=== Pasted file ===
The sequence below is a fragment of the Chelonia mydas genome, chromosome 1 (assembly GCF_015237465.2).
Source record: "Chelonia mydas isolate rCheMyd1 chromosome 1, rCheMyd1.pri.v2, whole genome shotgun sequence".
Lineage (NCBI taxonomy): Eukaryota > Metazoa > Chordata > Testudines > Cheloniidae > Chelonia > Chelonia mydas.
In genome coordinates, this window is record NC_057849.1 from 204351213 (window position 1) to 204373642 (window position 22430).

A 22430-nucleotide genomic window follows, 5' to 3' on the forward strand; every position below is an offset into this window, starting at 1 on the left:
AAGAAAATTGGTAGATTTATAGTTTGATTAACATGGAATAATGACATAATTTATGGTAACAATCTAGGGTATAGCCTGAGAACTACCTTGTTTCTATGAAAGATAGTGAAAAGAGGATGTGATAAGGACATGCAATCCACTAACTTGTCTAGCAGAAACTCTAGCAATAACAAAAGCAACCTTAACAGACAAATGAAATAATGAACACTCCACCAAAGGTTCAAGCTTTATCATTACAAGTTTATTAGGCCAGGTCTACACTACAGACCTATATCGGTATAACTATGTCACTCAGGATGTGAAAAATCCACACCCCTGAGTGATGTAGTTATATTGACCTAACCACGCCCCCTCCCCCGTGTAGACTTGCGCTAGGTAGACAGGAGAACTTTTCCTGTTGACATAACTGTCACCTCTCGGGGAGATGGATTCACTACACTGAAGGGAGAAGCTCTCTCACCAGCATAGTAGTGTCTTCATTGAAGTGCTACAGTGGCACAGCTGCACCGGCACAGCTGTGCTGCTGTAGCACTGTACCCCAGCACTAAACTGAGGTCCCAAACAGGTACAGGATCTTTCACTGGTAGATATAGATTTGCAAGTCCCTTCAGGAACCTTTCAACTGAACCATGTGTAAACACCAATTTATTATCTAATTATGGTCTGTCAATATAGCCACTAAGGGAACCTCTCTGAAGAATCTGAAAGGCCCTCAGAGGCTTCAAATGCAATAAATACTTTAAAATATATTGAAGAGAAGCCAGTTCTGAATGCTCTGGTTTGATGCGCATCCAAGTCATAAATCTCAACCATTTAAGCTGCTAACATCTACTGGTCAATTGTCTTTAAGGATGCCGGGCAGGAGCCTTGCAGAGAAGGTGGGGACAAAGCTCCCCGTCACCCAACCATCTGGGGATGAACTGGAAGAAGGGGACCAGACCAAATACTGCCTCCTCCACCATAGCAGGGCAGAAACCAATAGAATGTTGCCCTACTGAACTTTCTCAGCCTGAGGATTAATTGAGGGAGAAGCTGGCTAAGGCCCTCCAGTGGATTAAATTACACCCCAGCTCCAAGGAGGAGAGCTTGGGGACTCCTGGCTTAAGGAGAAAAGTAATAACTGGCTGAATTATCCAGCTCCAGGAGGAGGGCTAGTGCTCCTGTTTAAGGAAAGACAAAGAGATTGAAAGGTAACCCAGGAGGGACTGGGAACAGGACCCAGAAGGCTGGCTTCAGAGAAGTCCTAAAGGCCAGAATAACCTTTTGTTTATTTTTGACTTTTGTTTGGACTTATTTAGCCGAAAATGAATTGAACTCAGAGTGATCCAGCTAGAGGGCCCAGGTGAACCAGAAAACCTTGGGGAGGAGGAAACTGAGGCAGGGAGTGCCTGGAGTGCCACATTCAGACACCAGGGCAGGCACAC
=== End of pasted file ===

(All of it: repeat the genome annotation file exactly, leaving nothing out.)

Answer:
The sequence below is a fragment of the Chelonia mydas genome, chromosome 1 (assembly GCF_015237465.2).
Source record: "Chelonia mydas isolate rCheMyd1 chromosome 1, rCheMyd1.pri.v2, whole genome shotgun sequence".
Lineage (NCBI taxonomy): Eukaryota > Metazoa > Chordata > Testudines > Cheloniidae > Chelonia > Chelonia mydas.
In genome coordinates, this window is record NC_057849.1 from 204351213 (window position 1) to 204373642 (window position 22430).

A 22430-nucleotide genomic window follows, 5' to 3' on the forward strand; every position below is an offset into this window, starting at 1 on the left:
AAGAAAATTGGTAGATTTATAGTTTGATTAACATGGAATAATGACATAATTTATGGTAACAATCTAGGGTATAGCCTGAGAACTACCTTGTTTCTATGAAAGATAGTGAAAAGAGGATGTGATAAGGACATGCAATCCACTAACTTGTCTAGCAGAAACTCTAGCAATAACAAAAGCAACCTTAACAGACAAATGAAATAATGAACACTCCACCAAAGGTTCAAGCTTTATCATTACAAGTTTATTAGGCCAGGTCTACACTACAGACCTATATCGGTATAACTATGTCACTCAGGATGTGAAAAATCCACACCCCTGAGTGATGTAGTTATATTGACCTAACCACGCCCCCTCCCCCGTGTAGACTTGCGCTAGGTAGACAGGAGAACTTTTCCTGTTGACATAACTGTCACCTCTCGGGGAGATGGATTCACTACACTGAAGGGAGAAGCTCTCTCACCAGCATAGTAGTGTCTTCATTGAAGTGCTACAGTGGCACAGCTGCACCGGCACAGCTGTGCTGCTGTAGCACTGTACCCCAGCACTAAACTGAGGTCCCAAACAGGTACAGGATCTTTCACTGGTAGATATAGATTTGCAAGTCCCTTCAGGAACCTTTCAACTGAACCATGTGTAAACACCAATTTATTATCTAATTATGGTCTGTCAATATAGCCACTAAGGGAACCTCTCTGAAGAATCTGAAAGGCCCTCAGAGGCTTCAAATGCAATAAATACTTTAAAATATATTGAAGAGAAGCCAGTTCTGAATGCTCTGGTTTGATGCGCATCCAAGTCATAAATCTCAACCATTTAAGCTGCTAACATCTACTGGTCAATTGTCTTTAAGGATGCCGGGCAGGAGCCTTGCAGAGAAGGTGGGGACAAAGCTCCCCGTCACCCAACCATCTGGGGATGAACTGGAAGAAGGGGACCAGACCAAATACTGCCTCCTCCACCATAGCAGGGCAGAAACCAATAGAATGTTGCCCTACTGAACTTTCTCAGCCTGAGGATTAATTGAGGGAGAAGCTGGCTAAGGCCCTCCAGTGGATTAAATTACACCCCAGCTCCAAGGAGGAGAGCTTGGGGACTCCTGGCTTAAGGAGAAAAGTAATAACTGGCTGAATTATCCAGCTCCAGGAGGAGGGCTAGTGCTCCTGTTTAAGGAAAGACAAAGAGATTGAAAGGTAACCCAGGAGGGACTGGGAACAGGACCCAGAAGGCTGGCTTCAGAGAAGTCCTAAAGGCCAGAATAACCTTTTGTTTATTTTTGACTTTTGTTTGGACTTATTTAGCCGAAAATGAATTGAACTCAGAGTGATCCAGCTAGAGGGCCCAGGTGAACCAGAAAACCTTGGGGAGGAGGAAACTGAGGCAGGGAGTGCCTGGAGTGCCACATTCAGACACCAGGGCAGGCACAC